According to The Sun Sentinel, a woman shopping at Neiman Marcus in Palm Beach stepped into a unisex bathroom when duty called. As she washed her hands, she slipped off a $30,000 diamond ring and placed it on the counter. And then, the Vero Beach made a colossal mistake: She forgot it.

She walked out of the bathroom and soon therefore, police reported, Joseph Tursi walked in. The 58-year-old New York native reportedly pocketed the ring and made no attempt to turn it into store personnel. The 31-year-old alleged victim reportedly didn’t realize her error until she got into her car about 10 minutes later. She put her hands on the steering wheel and then started to panic. She went back to the bathroom to search for the 3-carat diamond ring, but it was nowhere to be seen. Continue reading

Authorities in Weston are tracking down leads trying to find a suspected light-fingered woman with a penchant for long skirts. securitycamera

According to the Sun Sentinel, the woman first appeared on law enforcement radar last year, when she reportedly heisted some $1,000 up or into her flowing, floral skirt. Now, almost exactly a year later, the same woman – accompanied by the same man – reportedly returned to the same store. This time, she had on a different skirt, but the technique was the same. The value of the goods taken this time, police say, was $400.

The dollar amounts are important in these situations because when it comes to Florida theft cases, the severity of the charge will depend on the amount stolen.  Continue reading

The man said he was roped into an international fraud after striking up a conversation with a group in a Romanian night club. That was back in 2007. The plan didn’t involve physically hurting anyone, simply separating them from their money. computermouse1

The following year, he was on a flight to Los Angeles, where he was taught how to open phony bank accounts. He was able to return to Romania. From there, federal prosecutors say, he would trick unsuspecting buyers on websites like AutoTrader.com and Craigslist into putting a down payment on a vehicle. Problem was, he didn’t own any vehicles and he never delivered once the cash was transferred. Authorities say there was never any intention on Mihai Postelnicu’s part to engage in a legitimate vehicle purchase transaction.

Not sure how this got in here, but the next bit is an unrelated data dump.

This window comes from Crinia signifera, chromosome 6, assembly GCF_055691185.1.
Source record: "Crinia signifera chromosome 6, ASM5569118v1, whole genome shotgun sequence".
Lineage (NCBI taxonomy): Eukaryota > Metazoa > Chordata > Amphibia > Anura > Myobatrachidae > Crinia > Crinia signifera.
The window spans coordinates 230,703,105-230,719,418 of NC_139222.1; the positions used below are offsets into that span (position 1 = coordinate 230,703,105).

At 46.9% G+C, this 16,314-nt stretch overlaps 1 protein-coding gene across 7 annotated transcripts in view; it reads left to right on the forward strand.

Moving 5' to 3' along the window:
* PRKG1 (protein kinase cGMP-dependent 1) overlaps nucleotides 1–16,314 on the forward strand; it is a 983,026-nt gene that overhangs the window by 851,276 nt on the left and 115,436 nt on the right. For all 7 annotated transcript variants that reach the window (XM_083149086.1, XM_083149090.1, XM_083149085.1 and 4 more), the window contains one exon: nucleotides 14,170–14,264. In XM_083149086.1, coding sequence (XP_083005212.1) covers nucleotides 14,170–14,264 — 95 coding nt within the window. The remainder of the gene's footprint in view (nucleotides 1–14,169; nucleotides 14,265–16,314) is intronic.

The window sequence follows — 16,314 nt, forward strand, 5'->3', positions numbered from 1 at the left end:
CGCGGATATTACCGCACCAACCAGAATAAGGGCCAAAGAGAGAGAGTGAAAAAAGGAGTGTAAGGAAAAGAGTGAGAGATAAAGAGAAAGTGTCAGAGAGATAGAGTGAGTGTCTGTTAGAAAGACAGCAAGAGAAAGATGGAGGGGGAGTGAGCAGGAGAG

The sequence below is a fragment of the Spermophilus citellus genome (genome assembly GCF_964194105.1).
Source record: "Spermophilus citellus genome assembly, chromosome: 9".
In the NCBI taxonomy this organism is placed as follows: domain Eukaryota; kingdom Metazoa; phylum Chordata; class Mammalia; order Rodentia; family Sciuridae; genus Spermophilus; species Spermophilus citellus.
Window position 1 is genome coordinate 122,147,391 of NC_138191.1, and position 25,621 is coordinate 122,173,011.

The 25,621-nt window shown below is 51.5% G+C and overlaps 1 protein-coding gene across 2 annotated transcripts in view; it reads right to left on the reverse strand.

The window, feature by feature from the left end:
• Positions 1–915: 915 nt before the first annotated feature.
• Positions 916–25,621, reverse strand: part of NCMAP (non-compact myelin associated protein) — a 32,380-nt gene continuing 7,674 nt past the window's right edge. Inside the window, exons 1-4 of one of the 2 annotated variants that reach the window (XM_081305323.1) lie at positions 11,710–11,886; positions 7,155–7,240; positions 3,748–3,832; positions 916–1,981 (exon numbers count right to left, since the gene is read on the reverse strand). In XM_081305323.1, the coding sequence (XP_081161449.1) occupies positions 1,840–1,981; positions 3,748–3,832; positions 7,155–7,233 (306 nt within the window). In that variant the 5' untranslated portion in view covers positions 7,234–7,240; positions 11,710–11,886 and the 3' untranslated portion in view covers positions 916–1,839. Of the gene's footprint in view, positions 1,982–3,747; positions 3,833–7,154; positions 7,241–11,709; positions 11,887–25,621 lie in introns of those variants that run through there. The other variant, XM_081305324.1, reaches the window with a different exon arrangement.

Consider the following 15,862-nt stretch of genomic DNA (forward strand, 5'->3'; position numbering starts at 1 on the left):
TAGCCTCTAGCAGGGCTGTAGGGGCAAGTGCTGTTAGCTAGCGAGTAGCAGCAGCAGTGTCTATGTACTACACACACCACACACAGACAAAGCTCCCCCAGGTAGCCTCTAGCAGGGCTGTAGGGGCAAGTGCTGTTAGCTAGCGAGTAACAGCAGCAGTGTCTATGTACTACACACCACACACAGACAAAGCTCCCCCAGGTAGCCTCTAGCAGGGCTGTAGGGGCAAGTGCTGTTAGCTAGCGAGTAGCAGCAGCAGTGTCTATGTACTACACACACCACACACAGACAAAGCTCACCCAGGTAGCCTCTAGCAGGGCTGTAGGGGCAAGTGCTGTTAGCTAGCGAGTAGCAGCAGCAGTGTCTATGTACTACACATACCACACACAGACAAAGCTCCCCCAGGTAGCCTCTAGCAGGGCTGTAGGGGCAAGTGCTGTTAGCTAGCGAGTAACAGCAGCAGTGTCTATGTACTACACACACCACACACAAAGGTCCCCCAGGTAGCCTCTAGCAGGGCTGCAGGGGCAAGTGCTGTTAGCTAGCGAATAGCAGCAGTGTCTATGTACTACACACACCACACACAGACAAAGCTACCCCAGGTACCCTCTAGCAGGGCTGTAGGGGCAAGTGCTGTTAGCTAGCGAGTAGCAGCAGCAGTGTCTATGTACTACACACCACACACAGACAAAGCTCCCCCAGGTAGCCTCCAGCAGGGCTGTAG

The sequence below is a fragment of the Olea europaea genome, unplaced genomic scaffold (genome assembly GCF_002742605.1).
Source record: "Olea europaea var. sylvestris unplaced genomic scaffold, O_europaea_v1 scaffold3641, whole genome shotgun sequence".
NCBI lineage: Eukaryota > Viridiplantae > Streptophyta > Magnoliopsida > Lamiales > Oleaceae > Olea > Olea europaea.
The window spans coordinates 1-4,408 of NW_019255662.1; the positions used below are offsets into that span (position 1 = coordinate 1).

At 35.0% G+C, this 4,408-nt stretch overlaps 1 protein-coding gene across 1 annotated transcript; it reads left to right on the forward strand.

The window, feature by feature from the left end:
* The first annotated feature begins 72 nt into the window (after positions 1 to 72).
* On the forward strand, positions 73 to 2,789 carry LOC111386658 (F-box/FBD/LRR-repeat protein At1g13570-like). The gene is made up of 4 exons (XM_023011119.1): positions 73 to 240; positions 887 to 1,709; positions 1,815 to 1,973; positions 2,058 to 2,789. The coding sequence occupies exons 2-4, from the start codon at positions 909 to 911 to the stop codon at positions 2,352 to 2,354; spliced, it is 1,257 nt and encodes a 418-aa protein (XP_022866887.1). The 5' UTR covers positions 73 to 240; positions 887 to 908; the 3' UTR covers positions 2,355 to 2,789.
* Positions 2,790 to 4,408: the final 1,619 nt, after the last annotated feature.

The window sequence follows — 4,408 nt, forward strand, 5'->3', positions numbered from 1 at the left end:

He returned to the U.S. in 2010 and began working out of Broward County, where he set up two bank accounts into which victims sent electronic transfers of cash. Posing as a Czech or Swedish citizen, he used fake identification cards and aliases to withdraw the money. The emailed transactions made it appear as if they were from legitimate services, like Google Wallet.

Now, The Sun Sentinel reports, the 37-year-old Postelnicu has been sentenced to 2 years, 9 months in a U.S. federal prison. Once he serves his sentence, he’ll be deported back to Romania.  Continue reading

Three men in South Florida are facing federal fraud charges after authorities allege the men took over control of about 80 houses in Broward and Palm Beach Counties, swapped the locks and then rented these units to tenants who had no idea the “landlords” weren’t the rightful owners.housekeys

The four men, all from Palm Beach County, are facing charges that include mail fraud conspiracy and mail fraud. Bond is being withheld until a judge determines whether they should stay locked up while the case is pending.